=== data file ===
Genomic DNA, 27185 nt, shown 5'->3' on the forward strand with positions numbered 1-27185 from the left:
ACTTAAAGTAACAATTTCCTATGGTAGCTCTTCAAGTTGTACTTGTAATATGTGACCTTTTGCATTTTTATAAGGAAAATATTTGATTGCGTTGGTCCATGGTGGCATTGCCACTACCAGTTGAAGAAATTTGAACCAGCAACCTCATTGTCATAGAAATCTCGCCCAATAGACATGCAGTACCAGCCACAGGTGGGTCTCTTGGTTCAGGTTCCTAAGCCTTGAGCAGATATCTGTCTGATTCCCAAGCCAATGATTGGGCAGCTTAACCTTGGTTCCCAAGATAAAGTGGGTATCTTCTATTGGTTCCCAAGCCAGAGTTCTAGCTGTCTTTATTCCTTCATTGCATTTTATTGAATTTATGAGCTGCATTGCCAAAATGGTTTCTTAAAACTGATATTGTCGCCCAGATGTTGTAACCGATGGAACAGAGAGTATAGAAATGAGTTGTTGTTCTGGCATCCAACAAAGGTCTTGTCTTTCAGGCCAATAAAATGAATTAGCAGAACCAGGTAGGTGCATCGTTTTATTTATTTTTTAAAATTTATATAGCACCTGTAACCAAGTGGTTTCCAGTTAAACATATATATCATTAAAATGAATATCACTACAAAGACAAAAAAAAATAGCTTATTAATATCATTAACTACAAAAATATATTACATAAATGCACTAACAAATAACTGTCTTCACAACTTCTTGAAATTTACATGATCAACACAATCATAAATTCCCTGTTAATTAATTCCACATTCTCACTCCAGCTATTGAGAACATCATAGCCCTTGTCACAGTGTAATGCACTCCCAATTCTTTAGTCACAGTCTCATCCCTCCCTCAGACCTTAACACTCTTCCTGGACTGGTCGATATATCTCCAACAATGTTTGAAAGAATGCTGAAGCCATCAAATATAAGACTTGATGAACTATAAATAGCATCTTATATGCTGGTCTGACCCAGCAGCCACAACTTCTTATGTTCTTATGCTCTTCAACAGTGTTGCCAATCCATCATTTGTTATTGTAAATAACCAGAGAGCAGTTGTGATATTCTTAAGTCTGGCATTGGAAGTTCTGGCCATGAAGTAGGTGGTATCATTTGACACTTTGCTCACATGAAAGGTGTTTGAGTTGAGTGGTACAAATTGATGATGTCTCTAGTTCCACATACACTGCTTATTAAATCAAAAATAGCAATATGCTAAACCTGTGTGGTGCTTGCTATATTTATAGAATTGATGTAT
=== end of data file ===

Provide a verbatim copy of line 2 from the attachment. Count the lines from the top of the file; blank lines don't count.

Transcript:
ACTTAAAGTAACAATTTCCTATGGTAGCTCTTCAAGTTGTACTTGTAATATGTGACCTTTTGCATTTTTATAAGGAAAATATTTGATTGCGTTGGTCCATGGTGGCATTGCCACTACCAGTTGAAGAAATTTGAACCAGCAACCTCATTGTCATAGAAATCTCGCCCAATAGACATGCAGTACCAGCCACAGGTGGGTCTCTTGGTTCAGGTTCCTAAGCCTTGAGCAGATATCTGTCTGATTCCCAAGCCAATGATTGGGCAGCTTAACCTTGGTTCCCAAGATAAAGTGGGTATCTTCTATTGGTTCCCAAGCCAGAGTTCTAGCTGTCTTTATTCCTTCATTGCATTTTATTGAATTTATGAGCTGCATTGCCAAAATGGTTTCTTAAAACTGATATTGTCGCCCAGATGTTGTAACCGATGGAACAGAGAGTATAGAAATGAGTTGTTGTTCTGGCATCCAACAAAGGTCTTGTCTTTCAGGCCAATAAAATGAATTAGCAGAACCAGGTAGGTGCATCGTTTTATTTATTTTTTAAAATTTATATAGCACCTGTAACCAAGTGGTTTCCAGTTAAACATATATATCATTAAAATGAATATCACTACAAAGACAAAAAAAAATAGCTTATTAATATCATTAACTACAAAAATATATTACATAAATGCACTAACAAATAACTGTCTTCACAACTTCTTGAAATTTACATGATCAACACAATCATAAATTCCCTGTTAATTAATTCCACATTCTCACTCCAGCTATTGAGAACATCATAGCCCTTGTCACAGTGTAATGCACTCCCAATTCTTTAGTCACAGTCTCATCCCTCCCTCAGACCTTAACACTCTTCCTGGACTGGTCGATATATCTCCAACAATGTTTGAAAGAATGCTGAAGCCATCAAATATAAGACTTGATGAACTATAAATAGCATCTTATATGCTGGTCTGACCCAGCAGCCACAACTTCTTATGTTCTTATGCTCTTCAACAGTGTTGCCAATCCATCATTTGTTATTGTAAATAACCAGAGAGCAGTTGTGATATTCTTAAGTCTGGCATTGGAAGTTCTGGCCATGAAGTAGGTGGTATCATTTGACACTTTGCTCACATGAAAGGTGTTTGAGTTGAGTGGTACAAATTGATGATGTCTCTAGTTCCACATACACTGCTTATTAAATCAAAAATAGCAATATGCTAAACCTGTGTGGTGCTTGCTATATTTATAGAATTGATGTAT